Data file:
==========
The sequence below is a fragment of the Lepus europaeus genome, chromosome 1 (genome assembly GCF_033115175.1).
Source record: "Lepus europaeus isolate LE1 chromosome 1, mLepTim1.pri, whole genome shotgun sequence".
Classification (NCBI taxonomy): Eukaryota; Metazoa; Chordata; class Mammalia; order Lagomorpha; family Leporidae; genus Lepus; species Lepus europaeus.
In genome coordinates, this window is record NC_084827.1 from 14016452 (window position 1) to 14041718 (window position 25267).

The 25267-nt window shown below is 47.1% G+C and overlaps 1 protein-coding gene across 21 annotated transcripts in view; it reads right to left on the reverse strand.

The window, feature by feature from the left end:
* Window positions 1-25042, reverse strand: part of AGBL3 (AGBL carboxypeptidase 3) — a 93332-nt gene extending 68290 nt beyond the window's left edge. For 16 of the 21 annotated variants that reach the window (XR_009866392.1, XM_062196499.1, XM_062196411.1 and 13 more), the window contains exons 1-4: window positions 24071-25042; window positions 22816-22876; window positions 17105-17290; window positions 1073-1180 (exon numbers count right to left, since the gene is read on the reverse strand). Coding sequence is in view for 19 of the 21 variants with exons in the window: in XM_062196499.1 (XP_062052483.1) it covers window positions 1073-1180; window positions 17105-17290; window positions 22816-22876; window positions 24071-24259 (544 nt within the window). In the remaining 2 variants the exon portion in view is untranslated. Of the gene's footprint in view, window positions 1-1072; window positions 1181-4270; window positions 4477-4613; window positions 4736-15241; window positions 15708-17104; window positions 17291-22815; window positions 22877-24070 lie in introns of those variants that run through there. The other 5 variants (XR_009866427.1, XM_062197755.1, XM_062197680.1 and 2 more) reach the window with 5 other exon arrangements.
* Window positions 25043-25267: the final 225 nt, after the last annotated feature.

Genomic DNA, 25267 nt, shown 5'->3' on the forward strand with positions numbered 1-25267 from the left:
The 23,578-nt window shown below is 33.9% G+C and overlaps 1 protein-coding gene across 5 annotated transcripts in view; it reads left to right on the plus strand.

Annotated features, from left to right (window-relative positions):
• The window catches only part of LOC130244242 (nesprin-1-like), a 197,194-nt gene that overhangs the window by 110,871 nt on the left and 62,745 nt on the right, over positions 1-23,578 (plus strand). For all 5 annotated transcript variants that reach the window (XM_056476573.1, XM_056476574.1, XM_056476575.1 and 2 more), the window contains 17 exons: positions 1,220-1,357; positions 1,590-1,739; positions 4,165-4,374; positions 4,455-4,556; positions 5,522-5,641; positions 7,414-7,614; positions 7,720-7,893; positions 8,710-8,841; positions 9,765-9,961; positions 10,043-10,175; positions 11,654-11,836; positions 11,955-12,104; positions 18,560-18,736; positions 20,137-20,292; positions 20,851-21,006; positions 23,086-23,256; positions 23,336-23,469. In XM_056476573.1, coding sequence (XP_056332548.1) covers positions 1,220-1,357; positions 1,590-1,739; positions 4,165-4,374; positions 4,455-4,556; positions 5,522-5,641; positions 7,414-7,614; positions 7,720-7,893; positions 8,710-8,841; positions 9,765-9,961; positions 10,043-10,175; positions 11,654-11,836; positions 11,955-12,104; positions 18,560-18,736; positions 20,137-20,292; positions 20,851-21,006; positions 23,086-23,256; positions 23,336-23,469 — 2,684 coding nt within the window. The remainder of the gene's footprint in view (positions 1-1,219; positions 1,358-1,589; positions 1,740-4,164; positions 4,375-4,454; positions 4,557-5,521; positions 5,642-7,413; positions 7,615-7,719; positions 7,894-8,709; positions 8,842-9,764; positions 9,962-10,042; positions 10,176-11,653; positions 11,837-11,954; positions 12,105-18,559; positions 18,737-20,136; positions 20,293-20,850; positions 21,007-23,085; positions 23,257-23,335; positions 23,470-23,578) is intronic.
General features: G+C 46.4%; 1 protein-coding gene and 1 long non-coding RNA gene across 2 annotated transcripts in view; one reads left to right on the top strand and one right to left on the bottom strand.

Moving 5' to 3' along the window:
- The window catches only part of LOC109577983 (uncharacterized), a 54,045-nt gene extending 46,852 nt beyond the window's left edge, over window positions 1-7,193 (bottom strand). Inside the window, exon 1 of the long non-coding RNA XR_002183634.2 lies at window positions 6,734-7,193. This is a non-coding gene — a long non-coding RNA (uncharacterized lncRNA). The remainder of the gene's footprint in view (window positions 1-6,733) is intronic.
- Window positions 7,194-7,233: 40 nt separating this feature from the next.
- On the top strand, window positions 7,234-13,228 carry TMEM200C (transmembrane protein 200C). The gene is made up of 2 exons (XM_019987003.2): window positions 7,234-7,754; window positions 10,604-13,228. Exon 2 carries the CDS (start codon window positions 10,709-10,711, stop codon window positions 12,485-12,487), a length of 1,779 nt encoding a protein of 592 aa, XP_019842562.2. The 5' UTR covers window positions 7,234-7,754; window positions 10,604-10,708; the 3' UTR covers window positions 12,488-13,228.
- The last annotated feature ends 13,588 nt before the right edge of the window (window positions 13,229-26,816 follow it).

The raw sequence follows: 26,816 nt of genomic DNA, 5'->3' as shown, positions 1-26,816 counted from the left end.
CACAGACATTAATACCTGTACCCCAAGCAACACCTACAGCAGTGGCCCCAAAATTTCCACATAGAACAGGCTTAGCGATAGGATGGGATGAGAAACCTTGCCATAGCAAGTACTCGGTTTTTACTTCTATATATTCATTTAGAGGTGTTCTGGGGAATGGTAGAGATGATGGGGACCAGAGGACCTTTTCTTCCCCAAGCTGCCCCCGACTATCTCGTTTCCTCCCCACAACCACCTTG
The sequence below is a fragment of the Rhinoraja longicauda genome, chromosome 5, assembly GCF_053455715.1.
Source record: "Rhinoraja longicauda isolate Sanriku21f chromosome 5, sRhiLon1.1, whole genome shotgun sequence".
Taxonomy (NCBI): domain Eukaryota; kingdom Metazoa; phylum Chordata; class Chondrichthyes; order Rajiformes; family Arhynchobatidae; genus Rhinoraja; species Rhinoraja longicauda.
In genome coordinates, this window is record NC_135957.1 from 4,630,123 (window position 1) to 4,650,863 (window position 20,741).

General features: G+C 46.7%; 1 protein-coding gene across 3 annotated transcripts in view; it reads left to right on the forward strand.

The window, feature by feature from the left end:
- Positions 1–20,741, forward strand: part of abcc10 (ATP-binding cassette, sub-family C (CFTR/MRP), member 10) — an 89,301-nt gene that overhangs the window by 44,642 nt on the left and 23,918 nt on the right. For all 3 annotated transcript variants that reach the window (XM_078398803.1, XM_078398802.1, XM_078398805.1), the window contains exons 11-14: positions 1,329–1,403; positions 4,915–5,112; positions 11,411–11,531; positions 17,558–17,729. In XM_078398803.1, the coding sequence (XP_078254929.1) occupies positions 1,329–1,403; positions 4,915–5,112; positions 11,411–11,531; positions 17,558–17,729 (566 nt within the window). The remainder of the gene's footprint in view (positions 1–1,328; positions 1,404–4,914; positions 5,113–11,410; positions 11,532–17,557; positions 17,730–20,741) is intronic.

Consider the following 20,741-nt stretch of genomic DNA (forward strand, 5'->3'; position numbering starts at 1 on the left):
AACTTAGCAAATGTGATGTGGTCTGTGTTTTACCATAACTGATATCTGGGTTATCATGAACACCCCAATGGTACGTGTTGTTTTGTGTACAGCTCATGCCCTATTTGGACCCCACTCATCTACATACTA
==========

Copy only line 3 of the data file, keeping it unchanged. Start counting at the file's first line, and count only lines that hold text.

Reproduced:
Classification (NCBI taxonomy): Eukaryota; Metazoa; Chordata; class Mammalia; order Lagomorpha; family Leporidae; genus Lepus; species Lepus europaeus.